Printed electronics (PE) is a disruptive but growing technology that is beginning to integrate its way into viable applications for product design. However, the potential for future impact of the technology on product design and the designer s role and contribution to this has yet to be established. Interest is increasing in the potential for product designers to explore and exploit this technology. Technologies can be seen as being disruptive from both a business, and an adoption point of view. For a business, changing from one technology to another or incorporating a new technology and its production processes can be difficult if they already have their suppliers established and existing relationships in place. Understanding and adopting a new technology can be challenging for a business and individuals working within an established industry as it can cause many questions to be raised around its performance, and direct comparison with the technology they already have in place. However, there have been many technologies that could be seen as disruptive in the past, as they offered an alternative way of working or method of manufacture, such as Bluetooth, 3D printing, and automation (manufacturing/assembly/finishing), etc., and their success has been dictated by individual s perception and adoption of the technology, with their ability to see the worth and potential in the technology. Cost comparison is also an important aspect for a business to consider when choosing whether to change to a new technology or to remain with their existing technology, as changing can disrupt the manufacturing line assembly of a product, and direct cost comparisons of components themselves, such as the cost of buying silicon components in bulk verses printing the components. The new technology needs to offer something different to a product to be worth implementing it in a product, such as its flexible form or lightweight properties of printed electronics being of benefit to the product over what a silicon electronic component/circuit could offer (restricted to rigid circuit boards), the functionality/performance of the components themselves also need to be considered. Performance, availability and maturity of the technology are some of the essential aspects to consider when incorporating a new technology into a product and these can be evaluated using a Technology Readiness Level (TRL) scale. Interest in the stage of development for a technology lies not only with designers; industry and academia also contribute to knowledge by playing a central role in the process of determining a TRL scale that is universally recognised. However, a TRL separation issue occurs between academia (often the technology only reaching an experimental proof of concept stage, a lower number on the TRL scale indicating that the technology is at an early stage of development) and industry (not considering technology for commercialisation until it reaches a stage where there is a demonstration of pre-production capability validated on economic runs, a much higher number on the TRL scale - indicating that the technology is at a much more advanced stage of development). The aim of this doctoral research was to explore the contribution of PE to product design. The researcher experienced the scientific development of the technology first-hand, and undertook a literature review that covered three main topics: 1) printed electronics (the technology itself), 2) impact (approaches to assessing impact and methods of judging new technology) because together they will identify the state of the art of printed electronics technology, and 3) education - educational theories/methods for designers - studying how designers learn, explore different methods in educating them about new technologies, and start to find appropriate methods for educating them about printed electronics technology. A knowledge framework for PE technology was generated and utilised to produce a taxonomy and TRL scale for PE and confirmed by PE expert interview. Existing case studies in which PE technology had been presented to student designers were investigated through interviews with participants from academia and industry to solicit perception and opinions on approaches for the effective communication of PE knowledge to student designers within an educational environment. The findings were interpreted using thematic analysis and, after comparing the data, three main themes identified: technical constraints, designer s perspective, and what a designer is required to do. The findings from the research were combined to create an educational approach for knowledge transfer aimed specifically at meeting the needs of product designers. This resulted in the need for PE technology to be translated into both a visual and written format to create structure and direct links between the technological elements and their form and function in order to facilitate understanding by designers. Conclusions from the research indicate that the translation of this technology into an appropriate design language will equip designers with accessible fundamental knowledge on PE technology (i.e. electrical components: form, function, and area of the technology), which will allow informed decisions to be made about how PE can be used and to utilise its benefits in the design of products. The capabilities and properties of this technology, when paired with product design practice, has the capacity to transform the designs of future products in terms of form/functionality and prevailing/views towards design approaches with electronics. If exposed to a variety of PE elements ranging across different TRLs, designers have the capacity to bridge the TRL separation issue (the gap between academia and industry) through their ability to create design solutions for an end user and provide a commercial application for the technology.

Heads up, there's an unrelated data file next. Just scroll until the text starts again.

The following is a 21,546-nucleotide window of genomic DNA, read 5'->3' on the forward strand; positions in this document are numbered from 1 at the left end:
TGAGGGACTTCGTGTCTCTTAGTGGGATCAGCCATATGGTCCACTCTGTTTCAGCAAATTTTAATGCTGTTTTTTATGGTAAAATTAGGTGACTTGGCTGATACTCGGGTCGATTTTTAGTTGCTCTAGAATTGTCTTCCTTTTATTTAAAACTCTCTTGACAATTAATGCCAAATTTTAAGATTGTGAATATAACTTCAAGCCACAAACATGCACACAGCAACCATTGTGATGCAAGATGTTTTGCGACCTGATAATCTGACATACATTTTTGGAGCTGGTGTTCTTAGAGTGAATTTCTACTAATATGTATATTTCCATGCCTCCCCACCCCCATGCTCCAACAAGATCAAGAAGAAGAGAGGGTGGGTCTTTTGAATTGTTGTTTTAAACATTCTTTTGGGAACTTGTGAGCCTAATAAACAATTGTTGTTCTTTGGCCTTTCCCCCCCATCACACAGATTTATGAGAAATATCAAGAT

Loughborough University, Design School.



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© Nicola York

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This work is made available according to the conditions of the Creative Commons Attribution-NonCommercial-NoDerivatives 4.0 International (CC BY-NC-ND 4.0) licence. Full details of this licence are available at: https://creativecommons.org/licenses/by-nc-nd/4.0/

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A Doctoral Thesis. Submitted in partial fulfilment of the requirements for the award of Doctor of Philosophy of Loughborough University.